White House Investigates Further Crypto Mining Energy Impact

The Crypto Mining report is the first public response to the U.S. In the crypto order that President Joe Biden signed, he also asked for standards to be set to reduce the amount of energy used.

White House Investigates Further Crypto Mining Energy Impact
White House Investigates Further Crypto Mining Energy Impact

In a new report released Thursday, the White House Office of Science and Technology Policy said that the U.S. should do more research on how crypto mining uses energy in order to set standards for the industry.

In the report, one of the first responses made public to U.S. In response to President Joe Biden’s executive order on cryptocurrencies, the office explained how it would deal with the question of how crypto mining affects the environment, including how big an effect it has and how the energy needs of different cryptocurrencies vary.

The report asks federal agencies like the Environmental Protection Agency and the Department of Energy to work with state and local governments to set standards for how the industry affects the environment, including how much energy it uses and where it comes from, how much noise it makes, how much water it uses, and how to make carbon-free energy to make up for how much energy it uses.

“If these measures don’t work to reduce impacts, the Administration should look into executive actions, and Congress might think about passing a law, to limit or stop the use of high energy intensity consensus mechanisms for crypto-asset mining,” the report said.

The report said that crypto mining, especially mining for bitcoin (BTC), uses a lot of electricity, which goes against U.S. goals to be more environmentally friendly.

“The crypto assets with the largest market capitalizations used 140–30 million metric tons of carbon dioxide per year (Mt CO2/y) of electricity, which is about 0.3% of the world’s annual GHG emissions,” the report said.

Taking care of the Crypto Mining grid

The Biden administration also wants energy regulators and grid operators to make sure that crypto mining doesn’t put the stability of electricity grids at risk or cause prices to go up for consumers. On the other hand, Bitcoin miners say that they can help make electricity grids more reliable because they can act as a base load consumer that can turn off during times of peak demand, like this summer when heatwaves hit the U.S. and Texas in particular.

In response to this argument, the White House said, “Reducing this peak during a grid emergency is important, but the increased peak is often why demand response is needed. This means that the incentives of crypto-asset miners and grid operators are not aligned.” Crypto-asset miners and other demand response participants must be able to show full transparency about their participation and payments in demand response.

At the same time, the White House is asking for more information about how the industry uses clean energy, pointing out that miners who don’t use energy that releases carbon do not add to carbon emissions. The report said that “uncertainty” about how much clean energy the industry uses needs to be cleared up with better data.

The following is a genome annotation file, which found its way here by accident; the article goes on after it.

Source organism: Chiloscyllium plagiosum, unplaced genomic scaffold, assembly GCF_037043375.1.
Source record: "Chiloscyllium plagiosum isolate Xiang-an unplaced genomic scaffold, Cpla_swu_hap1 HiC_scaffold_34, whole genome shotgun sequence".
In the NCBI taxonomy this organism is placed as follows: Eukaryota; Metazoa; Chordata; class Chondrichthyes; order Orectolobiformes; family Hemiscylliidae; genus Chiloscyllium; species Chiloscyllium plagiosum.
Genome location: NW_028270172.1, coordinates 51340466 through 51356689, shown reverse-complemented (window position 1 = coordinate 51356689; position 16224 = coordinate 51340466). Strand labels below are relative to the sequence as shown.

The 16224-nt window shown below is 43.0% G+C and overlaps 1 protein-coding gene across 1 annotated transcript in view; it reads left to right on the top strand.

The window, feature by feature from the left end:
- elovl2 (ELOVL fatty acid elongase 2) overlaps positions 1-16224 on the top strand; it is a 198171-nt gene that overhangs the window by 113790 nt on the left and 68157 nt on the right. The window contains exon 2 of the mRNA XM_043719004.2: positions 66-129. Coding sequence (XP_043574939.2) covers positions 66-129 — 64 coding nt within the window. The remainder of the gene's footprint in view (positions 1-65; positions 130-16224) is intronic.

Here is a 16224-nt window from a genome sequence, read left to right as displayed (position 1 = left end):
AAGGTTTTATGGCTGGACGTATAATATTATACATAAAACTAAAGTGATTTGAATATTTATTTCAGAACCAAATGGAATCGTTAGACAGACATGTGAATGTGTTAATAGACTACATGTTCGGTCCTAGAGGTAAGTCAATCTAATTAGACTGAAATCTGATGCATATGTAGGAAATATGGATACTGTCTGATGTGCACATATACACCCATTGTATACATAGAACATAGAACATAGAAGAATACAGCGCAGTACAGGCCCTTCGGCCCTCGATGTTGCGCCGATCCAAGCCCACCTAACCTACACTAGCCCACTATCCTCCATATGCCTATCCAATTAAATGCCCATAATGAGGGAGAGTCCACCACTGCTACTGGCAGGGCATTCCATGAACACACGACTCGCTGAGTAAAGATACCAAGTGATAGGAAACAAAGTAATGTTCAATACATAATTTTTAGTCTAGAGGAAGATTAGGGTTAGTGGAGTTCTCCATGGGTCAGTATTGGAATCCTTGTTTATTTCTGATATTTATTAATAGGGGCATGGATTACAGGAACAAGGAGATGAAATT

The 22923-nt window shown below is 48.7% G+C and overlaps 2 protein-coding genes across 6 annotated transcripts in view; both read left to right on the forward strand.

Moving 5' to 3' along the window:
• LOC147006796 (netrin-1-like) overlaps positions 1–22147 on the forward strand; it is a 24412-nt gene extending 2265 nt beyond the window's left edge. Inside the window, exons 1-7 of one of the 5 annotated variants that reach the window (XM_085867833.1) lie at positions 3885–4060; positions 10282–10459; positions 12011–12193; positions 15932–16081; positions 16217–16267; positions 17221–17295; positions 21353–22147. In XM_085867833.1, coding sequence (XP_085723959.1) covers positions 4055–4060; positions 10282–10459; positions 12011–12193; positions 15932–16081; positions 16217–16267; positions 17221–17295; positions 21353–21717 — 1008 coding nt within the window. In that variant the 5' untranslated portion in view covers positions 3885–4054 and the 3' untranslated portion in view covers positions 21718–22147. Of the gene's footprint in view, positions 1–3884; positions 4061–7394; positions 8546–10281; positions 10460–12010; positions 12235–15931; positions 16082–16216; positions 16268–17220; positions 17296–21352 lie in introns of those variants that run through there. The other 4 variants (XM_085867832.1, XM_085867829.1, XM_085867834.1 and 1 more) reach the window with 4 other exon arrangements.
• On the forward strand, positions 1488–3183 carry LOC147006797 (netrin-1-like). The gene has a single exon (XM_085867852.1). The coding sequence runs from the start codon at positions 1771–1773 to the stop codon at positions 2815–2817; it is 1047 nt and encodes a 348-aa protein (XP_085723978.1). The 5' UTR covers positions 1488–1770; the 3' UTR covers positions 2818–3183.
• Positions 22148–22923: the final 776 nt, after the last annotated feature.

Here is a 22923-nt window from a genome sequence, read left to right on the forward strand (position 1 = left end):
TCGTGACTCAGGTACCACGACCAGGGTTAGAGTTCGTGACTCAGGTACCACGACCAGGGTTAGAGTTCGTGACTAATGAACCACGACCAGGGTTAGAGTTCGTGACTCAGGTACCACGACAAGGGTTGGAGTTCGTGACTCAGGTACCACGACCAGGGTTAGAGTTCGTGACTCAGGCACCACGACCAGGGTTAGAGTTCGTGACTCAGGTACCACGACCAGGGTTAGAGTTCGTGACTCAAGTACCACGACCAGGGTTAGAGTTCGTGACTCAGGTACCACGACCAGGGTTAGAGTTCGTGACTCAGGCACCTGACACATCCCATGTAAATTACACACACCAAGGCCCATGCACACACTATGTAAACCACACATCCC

The good news is

The White House report was interesting because it cautiously supported crypto miners who use flared and vented methane to power their machines. In the last few years, this method has become more popular, with mining companies setting up data centers at sites where natural gas is extracted.

“While the EPA and the Department of the Interior have proposed new rules to reduce methane from oil and natural gas operations, crypto-asset mining operations that capture vented methane to make electricity can be good for the climate by turning the powerful methane into [carbon dioxide] during combustion,” the report said. “However, methane could be turned into CO2 in a more reliable and efficient way by mining operations.”

The report said that using vapor capture technologies may be a better way to cut methane emissions.

The report’s conclusion was that zero methane venting or flaring would be needed for net-zero emissions, but “crypto-asset mining that installs equipment to use vented methane to generate electricity for operations is more likely to help U.S. climate goals than hurt them.”

The White House did say which miners lead to zero direct emissions: those who buy or build new renewable energy capacity and those who use renewable energy that would be wasted otherwise in the U.S.

“To help the U.S. meet its climate goals, industries could build zero-carbon energy capacity that generates more electricity than the crypto-asset miner needs and sells the extra clean energy back to the grid,” the report said.

Even though the report on the environment is one of the most controversial topics, two other reports had already come out of the executive order. One was a July fact sheet from the Treasury Department that explained how the U.S. could work with foreign regulators to deal with the cryptocurrency market. The other came from the Justice Department and said that the U.S. should share more information about crimes related to cryptocurrency and help build partnerships overseas to help fight them.